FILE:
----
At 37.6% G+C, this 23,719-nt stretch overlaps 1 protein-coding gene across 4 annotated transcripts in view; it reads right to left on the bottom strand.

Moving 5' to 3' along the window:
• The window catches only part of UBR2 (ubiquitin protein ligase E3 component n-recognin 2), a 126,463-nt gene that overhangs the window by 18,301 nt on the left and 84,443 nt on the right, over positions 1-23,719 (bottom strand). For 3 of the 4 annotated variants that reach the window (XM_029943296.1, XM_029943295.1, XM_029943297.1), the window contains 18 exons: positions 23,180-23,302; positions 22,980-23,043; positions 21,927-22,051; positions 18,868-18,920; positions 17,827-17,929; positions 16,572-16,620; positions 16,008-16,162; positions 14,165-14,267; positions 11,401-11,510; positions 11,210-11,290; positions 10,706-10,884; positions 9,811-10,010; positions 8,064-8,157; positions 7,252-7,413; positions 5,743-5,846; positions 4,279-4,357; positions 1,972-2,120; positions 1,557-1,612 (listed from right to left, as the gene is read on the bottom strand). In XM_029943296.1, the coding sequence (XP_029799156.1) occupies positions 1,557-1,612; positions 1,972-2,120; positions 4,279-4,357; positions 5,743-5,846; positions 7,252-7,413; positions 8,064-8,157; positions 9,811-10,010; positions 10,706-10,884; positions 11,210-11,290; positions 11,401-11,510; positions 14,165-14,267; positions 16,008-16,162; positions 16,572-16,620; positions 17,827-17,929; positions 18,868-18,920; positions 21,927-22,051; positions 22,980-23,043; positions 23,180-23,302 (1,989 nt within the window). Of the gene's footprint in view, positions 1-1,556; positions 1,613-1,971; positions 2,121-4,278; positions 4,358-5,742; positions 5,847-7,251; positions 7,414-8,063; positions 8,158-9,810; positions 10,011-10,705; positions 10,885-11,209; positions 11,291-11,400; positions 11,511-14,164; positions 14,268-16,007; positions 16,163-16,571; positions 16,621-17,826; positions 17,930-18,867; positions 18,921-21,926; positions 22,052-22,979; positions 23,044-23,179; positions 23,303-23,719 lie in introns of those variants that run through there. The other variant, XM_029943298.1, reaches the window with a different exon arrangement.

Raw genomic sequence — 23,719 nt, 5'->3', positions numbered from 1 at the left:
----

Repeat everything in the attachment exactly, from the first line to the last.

At 37.6% G+C, this 23,719-nt stretch overlaps 1 protein-coding gene across 4 annotated transcripts in view; it reads right to left on the bottom strand.

Moving 5' to 3' along the window:
• The window catches only part of UBR2 (ubiquitin protein ligase E3 component n-recognin 2), a 126,463-nt gene that overhangs the window by 18,301 nt on the left and 84,443 nt on the right, over positions 1-23,719 (bottom strand). For 3 of the 4 annotated variants that reach the window (XM_029943296.1, XM_029943295.1, XM_029943297.1), the window contains 18 exons: positions 23,180-23,302; positions 22,980-23,043; positions 21,927-22,051; positions 18,868-18,920; positions 17,827-17,929; positions 16,572-16,620; positions 16,008-16,162; positions 14,165-14,267; positions 11,401-11,510; positions 11,210-11,290; positions 10,706-10,884; positions 9,811-10,010; positions 8,064-8,157; positions 7,252-7,413; positions 5,743-5,846; positions 4,279-4,357; positions 1,972-2,120; positions 1,557-1,612 (listed from right to left, as the gene is read on the bottom strand). In XM_029943296.1, the coding sequence (XP_029799156.1) occupies positions 1,557-1,612; positions 1,972-2,120; positions 4,279-4,357; positions 5,743-5,846; positions 7,252-7,413; positions 8,064-8,157; positions 9,811-10,010; positions 10,706-10,884; positions 11,210-11,290; positions 11,401-11,510; positions 14,165-14,267; positions 16,008-16,162; positions 16,572-16,620; positions 17,827-17,929; positions 18,868-18,920; positions 21,927-22,051; positions 22,980-23,043; positions 23,180-23,302 (1,989 nt within the window). Of the gene's footprint in view, positions 1-1,556; positions 1,613-1,971; positions 2,121-4,278; positions 4,358-5,742; positions 5,847-7,251; positions 7,414-8,063; positions 8,158-9,810; positions 10,011-10,705; positions 10,885-11,209; positions 11,291-11,400; positions 11,511-14,164; positions 14,268-16,007; positions 16,163-16,571; positions 16,621-17,826; positions 17,930-18,867; positions 18,921-21,926; positions 22,052-22,979; positions 23,044-23,179; positions 23,303-23,719 lie in introns of those variants that run through there. The other variant, XM_029943298.1, reaches the window with a different exon arrangement.

Raw genomic sequence — 23,719 nt, 5'->3', positions numbered from 1 at the left: